At any given time, we are responding to over 30 emergency situations. We provide life-saving essentials in the immediate aftermath of a natural disaster and to people affected by conflict, as well as long-term development support. You can help.
On 8 November 2013, Typhoon Haiyan, one of the most powerful storms ever to strike land, hit the Philippines.
It wiped out entire villages and left 4 million people homeless. Roads, electricity and communications were cut off in a number of areas, which subsequently delayed access to many in need of help. In all, 14 million people were affected by the storm.
In the first year of our response, we have reached over 868,000 survivors in Leyte, Samar, and Cebu with both urgent and long term support.
The immediate aftermath
With your support, we responded swiftly to the crisis: our experts on the ground were deployed immediately to assess the needs of those affected. Working with local partners, we delivered safe drinking water, basic sanitation, tents and tarpaulins for emergency shelter. In the first week, we also distributed hygiene kits containing basic essentials like soap, toothbrushes, underwear and blankets, to 10,000 people.
Within the first 3 weeks, we had reached more than 90,000 people with life saving support.
What happened next
Since those terrible first weeks, we have concentrated our efforts on sustainable reconstruction: beyond emergency shelters and food distribution. Local populations need their houses and their livelihoods back: Haiyan destroyed a third of the country’s rice growing areas, 33 million coconut trees and 30,000 boats. In that catastrophic storm, farming and fishing communities lost their means to earn a living and feed themselves.
We have helped repair boats and fishing nets and set up programs to clear damaged coconut trees, process and use them for rebuilding houses. And one month after the disaster, we distributed 400 tons of rice seed, having first assisted farmers to clean their fields of debris.
Building the future
Haiyan hit the Philippines just as the Climate Conference COP21, was getting underway in Warsaw. Yeb Sano, the Philippines representative, reminded the world, in an emotional appeal, that climate change claims lives. It is affecting the poorest and most vulnerable now. We will continue to ask governments and big companies to cut emissions and help vulnerable communities to deal with changing weather.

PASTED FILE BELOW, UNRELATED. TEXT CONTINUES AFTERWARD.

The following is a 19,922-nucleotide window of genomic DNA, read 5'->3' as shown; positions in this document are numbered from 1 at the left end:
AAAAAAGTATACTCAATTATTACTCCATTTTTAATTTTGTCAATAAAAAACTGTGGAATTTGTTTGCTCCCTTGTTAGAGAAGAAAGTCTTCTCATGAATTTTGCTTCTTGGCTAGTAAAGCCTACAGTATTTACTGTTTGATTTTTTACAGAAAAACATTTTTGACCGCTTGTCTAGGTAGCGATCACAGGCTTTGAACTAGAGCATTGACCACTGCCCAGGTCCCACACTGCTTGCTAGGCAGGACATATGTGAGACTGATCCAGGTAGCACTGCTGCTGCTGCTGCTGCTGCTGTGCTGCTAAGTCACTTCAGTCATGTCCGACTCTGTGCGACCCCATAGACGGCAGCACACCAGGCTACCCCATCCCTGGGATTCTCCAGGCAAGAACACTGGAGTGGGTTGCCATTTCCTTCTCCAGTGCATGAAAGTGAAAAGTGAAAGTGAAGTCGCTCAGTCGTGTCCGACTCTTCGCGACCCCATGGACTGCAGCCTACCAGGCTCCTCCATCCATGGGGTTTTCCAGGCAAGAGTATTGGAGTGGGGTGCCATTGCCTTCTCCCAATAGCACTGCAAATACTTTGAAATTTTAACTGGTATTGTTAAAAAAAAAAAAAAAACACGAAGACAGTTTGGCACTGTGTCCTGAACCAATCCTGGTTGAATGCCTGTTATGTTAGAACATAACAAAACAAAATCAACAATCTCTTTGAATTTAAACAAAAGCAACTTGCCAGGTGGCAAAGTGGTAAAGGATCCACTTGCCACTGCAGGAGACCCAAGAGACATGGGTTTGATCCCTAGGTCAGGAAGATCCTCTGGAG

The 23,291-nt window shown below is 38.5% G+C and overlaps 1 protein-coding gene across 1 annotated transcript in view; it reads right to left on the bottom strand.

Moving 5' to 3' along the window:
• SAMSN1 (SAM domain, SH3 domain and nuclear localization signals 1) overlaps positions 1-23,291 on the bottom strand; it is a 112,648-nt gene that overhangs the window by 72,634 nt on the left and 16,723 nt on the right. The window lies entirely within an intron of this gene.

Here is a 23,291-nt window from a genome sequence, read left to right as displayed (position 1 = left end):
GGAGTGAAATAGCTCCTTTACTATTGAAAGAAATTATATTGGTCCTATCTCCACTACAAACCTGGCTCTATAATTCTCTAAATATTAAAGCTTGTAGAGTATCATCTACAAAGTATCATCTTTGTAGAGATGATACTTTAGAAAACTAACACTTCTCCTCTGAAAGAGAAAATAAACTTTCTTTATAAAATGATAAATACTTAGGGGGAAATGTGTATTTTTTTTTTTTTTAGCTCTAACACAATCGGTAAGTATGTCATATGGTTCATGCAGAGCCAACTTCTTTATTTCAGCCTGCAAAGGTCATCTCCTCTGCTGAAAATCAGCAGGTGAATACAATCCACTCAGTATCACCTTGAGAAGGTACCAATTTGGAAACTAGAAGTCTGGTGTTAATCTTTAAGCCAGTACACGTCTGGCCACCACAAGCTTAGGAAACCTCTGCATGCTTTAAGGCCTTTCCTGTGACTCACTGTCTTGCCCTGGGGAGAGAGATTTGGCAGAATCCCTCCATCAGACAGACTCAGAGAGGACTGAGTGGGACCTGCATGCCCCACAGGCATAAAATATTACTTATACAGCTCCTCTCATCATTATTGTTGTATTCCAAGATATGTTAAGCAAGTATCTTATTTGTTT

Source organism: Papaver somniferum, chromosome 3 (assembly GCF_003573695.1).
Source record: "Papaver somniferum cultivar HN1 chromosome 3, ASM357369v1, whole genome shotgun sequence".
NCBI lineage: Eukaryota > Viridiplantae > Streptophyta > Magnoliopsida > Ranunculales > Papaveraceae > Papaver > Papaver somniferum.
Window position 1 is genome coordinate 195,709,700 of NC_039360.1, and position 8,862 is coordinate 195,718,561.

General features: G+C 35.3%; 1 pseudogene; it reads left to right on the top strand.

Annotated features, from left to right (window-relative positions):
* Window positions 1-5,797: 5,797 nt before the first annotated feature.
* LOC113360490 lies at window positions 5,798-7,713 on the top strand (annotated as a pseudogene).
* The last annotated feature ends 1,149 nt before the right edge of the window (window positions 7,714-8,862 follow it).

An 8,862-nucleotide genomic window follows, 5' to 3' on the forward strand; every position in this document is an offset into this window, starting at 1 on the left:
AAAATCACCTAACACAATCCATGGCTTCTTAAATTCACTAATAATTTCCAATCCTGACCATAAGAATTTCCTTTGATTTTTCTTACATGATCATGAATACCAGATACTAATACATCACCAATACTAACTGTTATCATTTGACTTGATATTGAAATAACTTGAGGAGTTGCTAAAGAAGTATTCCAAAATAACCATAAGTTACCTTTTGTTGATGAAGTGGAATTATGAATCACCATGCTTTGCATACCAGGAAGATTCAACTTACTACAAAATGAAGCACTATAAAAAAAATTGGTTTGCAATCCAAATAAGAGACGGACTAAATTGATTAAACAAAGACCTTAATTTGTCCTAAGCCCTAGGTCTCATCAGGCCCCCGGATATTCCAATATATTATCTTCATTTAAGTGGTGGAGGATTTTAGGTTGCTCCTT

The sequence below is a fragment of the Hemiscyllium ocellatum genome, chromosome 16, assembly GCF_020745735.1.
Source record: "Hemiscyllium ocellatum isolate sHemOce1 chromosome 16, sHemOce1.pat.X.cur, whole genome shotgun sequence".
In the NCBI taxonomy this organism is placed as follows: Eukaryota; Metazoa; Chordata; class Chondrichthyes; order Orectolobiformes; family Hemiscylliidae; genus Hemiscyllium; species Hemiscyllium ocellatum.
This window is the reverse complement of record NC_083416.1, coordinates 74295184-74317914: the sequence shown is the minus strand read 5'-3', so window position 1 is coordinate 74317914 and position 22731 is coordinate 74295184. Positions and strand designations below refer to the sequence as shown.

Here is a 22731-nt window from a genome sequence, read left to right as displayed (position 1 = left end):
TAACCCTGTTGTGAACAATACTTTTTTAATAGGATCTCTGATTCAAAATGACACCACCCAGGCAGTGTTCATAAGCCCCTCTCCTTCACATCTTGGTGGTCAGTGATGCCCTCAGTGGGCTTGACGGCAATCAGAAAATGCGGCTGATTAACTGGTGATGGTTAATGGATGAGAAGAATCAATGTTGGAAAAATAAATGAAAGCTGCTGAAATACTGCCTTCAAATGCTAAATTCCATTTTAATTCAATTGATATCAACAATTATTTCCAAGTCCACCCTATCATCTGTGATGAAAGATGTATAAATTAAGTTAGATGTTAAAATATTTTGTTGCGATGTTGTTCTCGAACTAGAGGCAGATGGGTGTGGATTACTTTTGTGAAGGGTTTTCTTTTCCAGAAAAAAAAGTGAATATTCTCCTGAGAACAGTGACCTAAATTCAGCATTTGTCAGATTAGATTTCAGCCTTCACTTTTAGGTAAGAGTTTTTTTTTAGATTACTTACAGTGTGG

We have been working in the Philippines for over 25 years and we will continue our work helping the most vulnerable. By helping them to get their houses and livelihoods back but also by making sure that key issues for a resilient future are addressed.
When Typhoon Haiyan hit, one-third of Tacloban’s homes had wooden exterior walls, and one in seven homes had grass roofs. Sixty percent of small-scale coconut farmers lived in poverty before the typhoon. The record-breaking strength of Typhoon Haiyan was a major factor in the devastation that resulted, but poverty and inequality were the underlying causes of vulnerability for the majority of the displaced.
Resilient rebuilding must include plans to tackle inequalities and adapt to the impacts of climate change. We will stand beside the poorest communities and give them a voice in civil society.
Haiyan up close
Gistado Gallaron, a rice farmer who lives with his wife Michelle and their three children, Neil (14), Niki (12) and Nico (4) near Tanauan, in the Eastern Visayas region of the Philippines tells his story:
“I love it here because this is where I get the income to support my family. Before Yolanda (Haiyan’s local name), this place was beautiful. There were many trees here and the coconut trees bore plenty of fruit. We harvested a lot of rice. “
“After Yolanda it was a total mess. Coconut trees were felled. Our rice was destroyed by floods. I lost my water buffalo, which I used to plough my land. The thought of having no livelihood was devastating for us. And of course, our house was totally destroyed, we had nowhere to go, we had nowhere to sleep.”
“ Oxfam gave us chainsaws, which we used to cut and slice the coconut lumber. I also worked in one of Oxfam’s cash-for-work programs, which gave me an extra income. I received three sacks of rice seed from Oxfam. The rice from this seed would have sustained us for five months. If all the rice could have been harvested, we would have had 100 sacks of rice.”
“But we had some heavy rains after that, and our rice fields were flooded. Some of my rice seed was washed away. My colleagues and I here are helping each other to rebuild; to restart our lives. I am very much grateful to Oxfam for helping us. In one year, Oxfam will still be here and you will see an improvement because of the help you have given us. You will see incomes rising and our rice fields will not be empty and destroyed. But we are worried that something like Yolanda might happen again. I have to plant my rice again. I need to feed my children. I am working very hard, because I do hope that all of my children will finish their studies and have a better life.”
Read our reports, research and policy papers on Haiyan